he fell off a treadmill when he became faint. However, they have softened their approach when working with the children. There’s no mean-spirited yelling or overt degradation, and the trainers encourage the kids with affirmations and praise. The portions of the show that feature the children’s struggles to get fit are far more watchable than the adult female floundering around on the ground while a trainer pours water on her head.
Not to mince words, The Biggest Loser is the epitome of mind-numbing, soul-extinguishing, and apparently stereotype-bolstering television. However, there is something to be said about boldly addressing childhood obesity and firing up public dialogue. Let’s be honest. Even if you have been living off the grid, you are aware childhood obesity is a deadly serious problem in America. So serious in fact that this might be the first generation to outlive their children, due to increased risk for hypertension, elevated cholesterol, and Type 2 diabetes.
Unfortunately, as with most social problems, there are no easy solutions. Widespread, systemic overhauls need to be made in order to rectify such a pervasive predicament. It might be entertaining if there was a show featuring actors verbally eviscerating the executives of food manufacturing corporations as they got into their Bentley’s. However, a television show about the healthy, sensible approach to weight loss and fitness would be an epic 2-3 year maxi-series featuring a family adding more vegetables into their diets and taking brisk walks while incorporating moderate strength training. I’m guessing the ratings wouldn’t be through the roof.
So do we petition against misguided television programming? Boycott NBC? I hate to say it, but I think the reality TV fad is here to stay. Besides, we all know that the “ban the books!” approach has limited efficacy. And yes, it seems we are a sick society that widely revels in the trials and tribulations of others (Particularly, others who volunteer to be observed on national television). If the primary issue in exposing children trying to lose weight on television is that overweight kids will be frowned upon at school, then I call bologna. Has anyone been a kid? As a child you are mocked if your name contains consonants. Or vowels for that matter. Bullying has been and continues to be a blight on many children's self-esteem. We will not solve or eradicate bullying unless we unearth what is at the heart of the problem: ignorance and lack of compassion. Many children who are bullied suffer in silence. Give these kids a voice. Reveal their humanity. If the world hears and sees their struggles, and the myriad of factors that contributed to the dilemma, then we can amplify awareness and be better poised to make effective changes. Use the public fascination with reality television to purposefully and thoughtfully expel stereotypes rather than promote them, (You know, like The Jersey Shore).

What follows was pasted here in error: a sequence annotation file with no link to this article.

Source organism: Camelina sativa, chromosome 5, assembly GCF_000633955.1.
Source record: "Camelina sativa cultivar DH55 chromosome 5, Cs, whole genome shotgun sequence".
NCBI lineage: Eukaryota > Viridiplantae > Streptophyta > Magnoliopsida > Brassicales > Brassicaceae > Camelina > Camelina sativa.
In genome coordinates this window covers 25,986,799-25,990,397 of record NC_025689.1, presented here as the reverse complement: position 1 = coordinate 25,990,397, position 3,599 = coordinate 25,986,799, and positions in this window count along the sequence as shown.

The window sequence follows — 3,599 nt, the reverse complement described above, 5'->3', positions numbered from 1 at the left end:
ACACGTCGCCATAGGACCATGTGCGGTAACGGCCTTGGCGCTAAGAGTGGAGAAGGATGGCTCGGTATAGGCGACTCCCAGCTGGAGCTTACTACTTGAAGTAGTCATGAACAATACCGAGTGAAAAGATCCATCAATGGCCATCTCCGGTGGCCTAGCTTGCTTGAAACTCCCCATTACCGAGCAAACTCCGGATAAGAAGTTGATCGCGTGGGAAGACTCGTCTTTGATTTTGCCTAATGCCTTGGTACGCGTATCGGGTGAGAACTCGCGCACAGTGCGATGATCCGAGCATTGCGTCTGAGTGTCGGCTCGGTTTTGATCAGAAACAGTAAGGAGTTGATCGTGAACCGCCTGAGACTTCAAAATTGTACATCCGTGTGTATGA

Whether it be genetics, insulin resistance, poverty, familial culture, unavailability to healthy foods, limited exposure to exercise, an eating disorder, or all of these factors combined, let’s use the mediums at our disposal to move toward elucidating the causes of the epidemic. Demonstrate the many paths to health and fitness by focusing on the process, not the end result. That way, we can collectively celebrate the victories won in fighting the battle and winning back our children’s health.